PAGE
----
Santas help dedicate International Peace Garden at corner of 98 and 104
Photos by Tom Rivers
GAINES – A crowd gathers on the front lawn at Fair Haven Treasures this afternoon to dedicate an International Peace Garden. Many of the attendees were Santas in town for the Charles W. Howard Legendary Santa Claus Conference.
Ray and Linda Burke, owners of Fair Haven Treasures, are pictured with members of the Claus Clan, a group of Santas who like to celebrate their Scottish heritage.
The Burkes were praised by speakers for transforming the homestead into an art gallery and co-op.
“Thank you Ray and Linda Burke for unlocking the door to a promising future,” said Carol Culhane, the Gaines town supervisor.
John Proctor named the hamlet in Gaines “Fairhaven” more than 200 years ago. Proctor is considered the Paul Revere of Ridge Road because he rode along the Ridge, warning settlers that the British were coming during the War of 1812. He had a log cabin at the corner of 98 and 104 before the large brick house was built in 1834.
Ruby Hoffey, a music therapist at Rainbow Preschool in Albion, sings the American national anthem during today’s ceremony. She also sang the Canadian anthem.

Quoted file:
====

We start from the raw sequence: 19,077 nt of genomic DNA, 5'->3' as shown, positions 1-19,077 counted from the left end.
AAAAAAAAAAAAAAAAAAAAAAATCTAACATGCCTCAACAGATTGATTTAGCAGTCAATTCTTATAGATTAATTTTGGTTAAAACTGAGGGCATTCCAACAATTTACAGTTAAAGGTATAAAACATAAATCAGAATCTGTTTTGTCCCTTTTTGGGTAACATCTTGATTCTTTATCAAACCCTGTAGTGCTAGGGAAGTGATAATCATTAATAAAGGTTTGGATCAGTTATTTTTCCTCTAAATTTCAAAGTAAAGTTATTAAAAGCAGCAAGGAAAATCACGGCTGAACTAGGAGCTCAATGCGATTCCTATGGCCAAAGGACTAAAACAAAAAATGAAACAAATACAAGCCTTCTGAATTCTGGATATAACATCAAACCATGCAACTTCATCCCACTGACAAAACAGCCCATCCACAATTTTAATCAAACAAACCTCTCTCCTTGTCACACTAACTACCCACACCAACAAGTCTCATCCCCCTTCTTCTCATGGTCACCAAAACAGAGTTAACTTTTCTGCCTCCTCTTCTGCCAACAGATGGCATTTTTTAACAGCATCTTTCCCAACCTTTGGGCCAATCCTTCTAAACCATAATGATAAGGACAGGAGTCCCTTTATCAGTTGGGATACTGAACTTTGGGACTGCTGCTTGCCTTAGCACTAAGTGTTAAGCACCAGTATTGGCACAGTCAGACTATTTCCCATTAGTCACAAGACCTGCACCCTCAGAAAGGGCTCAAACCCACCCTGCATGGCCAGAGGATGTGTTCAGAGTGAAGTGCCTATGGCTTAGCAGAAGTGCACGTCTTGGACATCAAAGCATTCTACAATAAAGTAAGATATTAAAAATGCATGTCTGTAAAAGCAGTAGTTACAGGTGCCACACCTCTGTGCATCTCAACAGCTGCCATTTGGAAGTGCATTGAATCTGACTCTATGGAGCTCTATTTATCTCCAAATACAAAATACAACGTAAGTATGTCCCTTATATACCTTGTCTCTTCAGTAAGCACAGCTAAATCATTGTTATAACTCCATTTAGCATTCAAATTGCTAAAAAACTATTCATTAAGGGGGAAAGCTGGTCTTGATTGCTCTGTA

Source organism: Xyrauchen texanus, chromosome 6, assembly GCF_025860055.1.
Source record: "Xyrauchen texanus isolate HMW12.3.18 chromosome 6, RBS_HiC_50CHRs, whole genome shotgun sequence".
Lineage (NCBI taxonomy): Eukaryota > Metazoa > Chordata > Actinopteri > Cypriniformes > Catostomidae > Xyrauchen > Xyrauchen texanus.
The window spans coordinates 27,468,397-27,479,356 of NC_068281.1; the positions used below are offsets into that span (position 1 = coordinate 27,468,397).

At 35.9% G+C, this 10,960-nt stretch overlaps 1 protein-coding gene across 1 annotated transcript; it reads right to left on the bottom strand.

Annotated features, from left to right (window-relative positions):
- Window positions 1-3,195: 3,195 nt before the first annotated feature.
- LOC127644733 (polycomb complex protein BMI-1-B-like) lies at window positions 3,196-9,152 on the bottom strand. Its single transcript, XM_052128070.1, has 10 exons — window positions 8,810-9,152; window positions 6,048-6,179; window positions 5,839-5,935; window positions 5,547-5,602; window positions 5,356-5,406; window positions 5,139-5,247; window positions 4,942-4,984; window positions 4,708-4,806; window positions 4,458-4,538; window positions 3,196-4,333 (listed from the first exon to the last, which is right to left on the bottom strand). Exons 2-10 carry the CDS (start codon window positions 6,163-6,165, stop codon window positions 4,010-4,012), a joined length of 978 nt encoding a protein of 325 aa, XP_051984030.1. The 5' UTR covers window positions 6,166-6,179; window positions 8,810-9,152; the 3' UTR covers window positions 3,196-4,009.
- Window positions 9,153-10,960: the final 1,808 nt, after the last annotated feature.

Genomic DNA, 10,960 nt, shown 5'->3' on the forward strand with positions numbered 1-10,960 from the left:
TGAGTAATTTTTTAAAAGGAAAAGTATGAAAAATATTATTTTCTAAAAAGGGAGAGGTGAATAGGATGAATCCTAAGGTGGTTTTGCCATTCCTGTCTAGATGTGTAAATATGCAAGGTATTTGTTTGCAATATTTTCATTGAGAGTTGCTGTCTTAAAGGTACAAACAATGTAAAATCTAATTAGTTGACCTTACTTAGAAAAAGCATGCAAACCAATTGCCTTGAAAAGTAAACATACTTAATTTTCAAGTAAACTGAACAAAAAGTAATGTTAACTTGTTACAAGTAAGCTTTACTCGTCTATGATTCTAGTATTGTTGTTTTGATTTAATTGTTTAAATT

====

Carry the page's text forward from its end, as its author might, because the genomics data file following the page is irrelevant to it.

The Peace Garden celebrates the friendship between the United States and Canada and the largest unguarded border in the world.
A member of the Claus Clan watches the celebration in Gaines today.
Paula Savage, left, of Batavia is founder of the Peace Garden Foundation. She presents a certificate to Carol Culhane, Gaines town supervisor, that certifies the garden at Fair Haven is on the International Peace Garden Trail.
There is also a peace garden at Brown’s Berry Patch in Carlton. The gardens must have a connection to the War of 1812.
At the Browns, family matriarch Bathshua Brown settled in the area in 1804 when the trees were so dense in Carlton the area was known as the Black North. She helped fight off the British in the war and took one of their captains captive.
Orleans County Legislator Lynne Johnson said John Proctor and Bathshua Brown should both be considered heroes in Orleans County, and their efforts should not be forgotten.
County Legislator Lynne Johnson addresses the crowd. She cited the pioneer grit of many of the early settlers such as John Proctor and Bathshua Brown.
Johnson thanked Ray and Linda Burke for their efforts to upgrade a vacant house and turn it into Fair Haven Treasures.
The Burkes were also presented with a proclamation from State Assemblyman Steve Hawley’s office for the garden.
Georgia Thomas, a volunteer at the Cobblestone Museum, is pictured with a Santa from Gatlinburg, Tenn. Fair Haven Treasures is located in historic Gaines, which includes the Cobblestone Museum, the only National Historic Landmark in the county.
Gaines Town Justice Bruce Schmidt served as master of cermonies during today’s dedication.
These three Santas are all from New England. They said a peace garden fits perfectly with their efforts as Santa.
“People say Christmas is all about children, but it’s really all about heart and believing in the good in everyone,” said Jim Rizzio, a Santa from Ansonia, Conn.